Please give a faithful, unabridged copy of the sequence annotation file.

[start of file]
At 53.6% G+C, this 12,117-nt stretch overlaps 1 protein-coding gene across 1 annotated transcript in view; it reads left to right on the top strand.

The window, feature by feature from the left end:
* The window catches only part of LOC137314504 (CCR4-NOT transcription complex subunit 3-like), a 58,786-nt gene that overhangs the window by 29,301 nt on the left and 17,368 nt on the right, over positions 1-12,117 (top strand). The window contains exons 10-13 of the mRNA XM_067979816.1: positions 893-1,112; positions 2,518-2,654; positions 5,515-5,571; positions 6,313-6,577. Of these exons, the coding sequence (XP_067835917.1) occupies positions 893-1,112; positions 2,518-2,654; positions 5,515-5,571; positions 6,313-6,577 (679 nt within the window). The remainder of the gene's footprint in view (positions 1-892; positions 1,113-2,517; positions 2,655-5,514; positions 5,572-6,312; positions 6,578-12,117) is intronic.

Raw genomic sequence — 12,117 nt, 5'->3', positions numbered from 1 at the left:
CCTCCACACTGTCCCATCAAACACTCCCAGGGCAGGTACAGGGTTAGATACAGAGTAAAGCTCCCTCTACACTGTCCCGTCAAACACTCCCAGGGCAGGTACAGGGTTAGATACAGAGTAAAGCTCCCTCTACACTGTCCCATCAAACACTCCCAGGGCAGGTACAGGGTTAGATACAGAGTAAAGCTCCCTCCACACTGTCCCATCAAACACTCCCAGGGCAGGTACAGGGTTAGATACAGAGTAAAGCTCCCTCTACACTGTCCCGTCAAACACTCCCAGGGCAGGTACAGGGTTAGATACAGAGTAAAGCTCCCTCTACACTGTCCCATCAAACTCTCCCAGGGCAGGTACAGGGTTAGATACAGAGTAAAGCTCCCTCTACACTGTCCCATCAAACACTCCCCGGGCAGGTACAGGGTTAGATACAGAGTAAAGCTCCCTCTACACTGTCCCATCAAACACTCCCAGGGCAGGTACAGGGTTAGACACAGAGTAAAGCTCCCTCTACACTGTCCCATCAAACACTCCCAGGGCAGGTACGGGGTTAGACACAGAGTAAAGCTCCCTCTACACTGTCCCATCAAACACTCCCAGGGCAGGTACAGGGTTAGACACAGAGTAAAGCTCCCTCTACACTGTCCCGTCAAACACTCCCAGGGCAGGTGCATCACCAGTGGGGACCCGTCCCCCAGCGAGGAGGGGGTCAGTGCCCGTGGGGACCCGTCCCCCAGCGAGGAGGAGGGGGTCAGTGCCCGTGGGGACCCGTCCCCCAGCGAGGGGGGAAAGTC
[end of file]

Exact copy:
At 53.6% G+C, this 12,117-nt stretch overlaps 1 protein-coding gene across 1 annotated transcript in view; it reads left to right on the top strand.

The window, feature by feature from the left end:
* The window catches only part of LOC137314504 (CCR4-NOT transcription complex subunit 3-like), a 58,786-nt gene that overhangs the window by 29,301 nt on the left and 17,368 nt on the right, over positions 1-12,117 (top strand). The window contains exons 10-13 of the mRNA XM_067979816.1: positions 893-1,112; positions 2,518-2,654; positions 5,515-5,571; positions 6,313-6,577. Of these exons, the coding sequence (XP_067835917.1) occupies positions 893-1,112; positions 2,518-2,654; positions 5,515-5,571; positions 6,313-6,577 (679 nt within the window). The remainder of the gene's footprint in view (positions 1-892; positions 1,113-2,517; positions 2,655-5,514; positions 5,572-6,312; positions 6,578-12,117) is intronic.

Raw genomic sequence — 12,117 nt, 5'->3', positions numbered from 1 at the left:
CCTCCACACTGTCCCATCAAACACTCCCAGGGCAGGTACAGGGTTAGATACAGAGTAAAGCTCCCTCTACACTGTCCCGTCAAACACTCCCAGGGCAGGTACAGGGTTAGATACAGAGTAAAGCTCCCTCTACACTGTCCCATCAAACACTCCCAGGGCAGGTACAGGGTTAGATACAGAGTAAAGCTCCCTCCACACTGTCCCATCAAACACTCCCAGGGCAGGTACAGGGTTAGATACAGAGTAAAGCTCCCTCTACACTGTCCCGTCAAACACTCCCAGGGCAGGTACAGGGTTAGATACAGAGTAAAGCTCCCTCTACACTGTCCCATCAAACTCTCCCAGGGCAGGTACAGGGTTAGATACAGAGTAAAGCTCCCTCTACACTGTCCCATCAAACACTCCCCGGGCAGGTACAGGGTTAGATACAGAGTAAAGCTCCCTCTACACTGTCCCATCAAACACTCCCAGGGCAGGTACAGGGTTAGACACAGAGTAAAGCTCCCTCTACACTGTCCCATCAAACACTCCCAGGGCAGGTACGGGGTTAGACACAGAGTAAAGCTCCCTCTACACTGTCCCATCAAACACTCCCAGGGCAGGTACAGGGTTAGACACAGAGTAAAGCTCCCTCTACACTGTCCCGTCAAACACTCCCAGGGCAGGTGCATCACCAGTGGGGACCCGTCCCCCAGCGAGGAGGGGGTCAGTGCCCGTGGGGACCCGTCCCCCAGCGAGGAGGAGGGGGTCAGTGCCCGTGGGGACCCGTCCCCCAGCGAGGGGGGAAAGTC